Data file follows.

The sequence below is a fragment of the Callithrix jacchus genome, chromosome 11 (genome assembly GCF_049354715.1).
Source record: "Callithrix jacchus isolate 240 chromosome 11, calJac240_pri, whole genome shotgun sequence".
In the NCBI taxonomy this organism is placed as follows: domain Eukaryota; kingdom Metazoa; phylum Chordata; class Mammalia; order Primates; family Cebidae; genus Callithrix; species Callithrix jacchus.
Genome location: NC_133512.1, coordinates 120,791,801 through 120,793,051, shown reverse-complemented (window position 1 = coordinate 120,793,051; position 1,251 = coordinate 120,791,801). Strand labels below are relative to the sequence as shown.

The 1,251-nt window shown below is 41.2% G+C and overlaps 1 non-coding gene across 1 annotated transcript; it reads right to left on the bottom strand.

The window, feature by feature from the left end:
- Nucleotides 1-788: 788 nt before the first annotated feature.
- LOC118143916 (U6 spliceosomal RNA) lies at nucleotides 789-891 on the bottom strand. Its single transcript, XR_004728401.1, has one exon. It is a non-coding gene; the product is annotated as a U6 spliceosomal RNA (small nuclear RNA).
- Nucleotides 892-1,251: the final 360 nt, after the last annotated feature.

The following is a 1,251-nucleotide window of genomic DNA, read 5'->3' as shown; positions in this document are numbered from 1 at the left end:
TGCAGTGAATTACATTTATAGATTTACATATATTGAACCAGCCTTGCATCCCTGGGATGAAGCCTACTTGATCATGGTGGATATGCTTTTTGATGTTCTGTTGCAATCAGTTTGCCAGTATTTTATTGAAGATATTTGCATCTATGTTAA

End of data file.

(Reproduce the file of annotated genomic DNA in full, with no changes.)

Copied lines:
The sequence below is a fragment of the Callithrix jacchus genome, chromosome 11 (genome assembly GCF_049354715.1).
Source record: "Callithrix jacchus isolate 240 chromosome 11, calJac240_pri, whole genome shotgun sequence".
In the NCBI taxonomy this organism is placed as follows: domain Eukaryota; kingdom Metazoa; phylum Chordata; class Mammalia; order Primates; family Cebidae; genus Callithrix; species Callithrix jacchus.
Genome location: NC_133512.1, coordinates 120,791,801 through 120,793,051, shown reverse-complemented (window position 1 = coordinate 120,793,051; position 1,251 = coordinate 120,791,801). Strand labels below are relative to the sequence as shown.

The 1,251-nt window shown below is 41.2% G+C and overlaps 1 non-coding gene across 1 annotated transcript; it reads right to left on the bottom strand.

The window, feature by feature from the left end:
- Nucleotides 1-788: 788 nt before the first annotated feature.
- LOC118143916 (U6 spliceosomal RNA) lies at nucleotides 789-891 on the bottom strand. Its single transcript, XR_004728401.1, has one exon. It is a non-coding gene; the product is annotated as a U6 spliceosomal RNA (small nuclear RNA).
- Nucleotides 892-1,251: the final 360 nt, after the last annotated feature.

The following is a 1,251-nucleotide window of genomic DNA, read 5'->3' as shown; positions in this document are numbered from 1 at the left end:
TGCAGTGAATTACATTTATAGATTTACATATATTGAACCAGCCTTGCATCCCTGGGATGAAGCCTACTTGATCATGGTGGATATGCTTTTTGATGTTCTGTTGCAATCAGTTTGCCAGTATTTTATTGAAGATATTTGCATCTATGTTAA